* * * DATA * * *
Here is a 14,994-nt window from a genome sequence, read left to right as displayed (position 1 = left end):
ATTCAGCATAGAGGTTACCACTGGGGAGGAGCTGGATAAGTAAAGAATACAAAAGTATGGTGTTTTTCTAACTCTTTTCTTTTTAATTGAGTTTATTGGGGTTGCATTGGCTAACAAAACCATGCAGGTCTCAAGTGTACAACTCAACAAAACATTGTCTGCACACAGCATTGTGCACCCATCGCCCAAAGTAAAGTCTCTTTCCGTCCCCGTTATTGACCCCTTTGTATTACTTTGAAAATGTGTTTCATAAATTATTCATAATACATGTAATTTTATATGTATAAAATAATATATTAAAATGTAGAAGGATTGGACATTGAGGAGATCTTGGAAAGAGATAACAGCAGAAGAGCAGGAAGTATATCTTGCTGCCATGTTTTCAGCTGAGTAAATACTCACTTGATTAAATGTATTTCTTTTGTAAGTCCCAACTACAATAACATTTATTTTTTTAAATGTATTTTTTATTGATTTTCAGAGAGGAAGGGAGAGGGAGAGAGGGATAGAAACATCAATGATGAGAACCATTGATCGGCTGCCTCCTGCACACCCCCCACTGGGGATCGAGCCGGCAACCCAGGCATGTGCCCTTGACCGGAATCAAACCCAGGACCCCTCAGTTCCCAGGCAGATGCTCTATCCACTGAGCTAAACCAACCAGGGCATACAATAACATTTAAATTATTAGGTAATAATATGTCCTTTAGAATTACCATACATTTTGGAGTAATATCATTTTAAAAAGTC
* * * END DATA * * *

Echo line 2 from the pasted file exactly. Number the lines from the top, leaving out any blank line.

ATTCAGCATAGAGGTTACCACTGGGGAGGAGCTGGATAAGTAAAGAATACAAAAGTATGGTGTTTTTCTAACTCTTTTCTTTTTAATTGAGTTTATTGGGGTTGCATTGGCTAACAAAACCATGCAGGTCTCAAGTGTACAACTCAACAAAACATTGTCTGCACACAGCATTGTGCACCCATCGCCCAAAGTAAAGTCTCTTTCCGTCCCCGTTATTGACCCCTTTGTATTACTTTGAAAATGTGTTTCATAAATTATTCATAATACATGTAATTTTATATGTATAAAATAATATATTAAAATGTAGAAGGATTGGACATTGAGGAGATCTTGGAAAGAGATAACAGCAGAAGAGCAGGAAGTATATCTTGCTGCCATGTTTTCAGCTGAGTAAATACTCACTTGATTAAATGTATTTCTTTTGTAAGTCCCAACTACAATAACATTTATTTTTTTAAATGTATTTTTTATTGATTTTCAGAGAGGAAGGGAGAGGGAGAGAGGGATAGAAACATCAATGATGAGAACCATTGATCGGCTGCCTCCTGCACACCCCCCACTGGGGATCGAGCCGGCAACCCAGGCATGTGCCCTTGACCGGAATCAAACCCAGGACCCCTCAGTTCCCAGGCAGATGCTCTATCCACTGAGCTAAACCAACCAGGGCATACAATAACATTTAAATTATTAGGTAATAATATGTCCTTTAGAATTACCATACATTTTGGAGTAATATCATTTTAAAAAGTC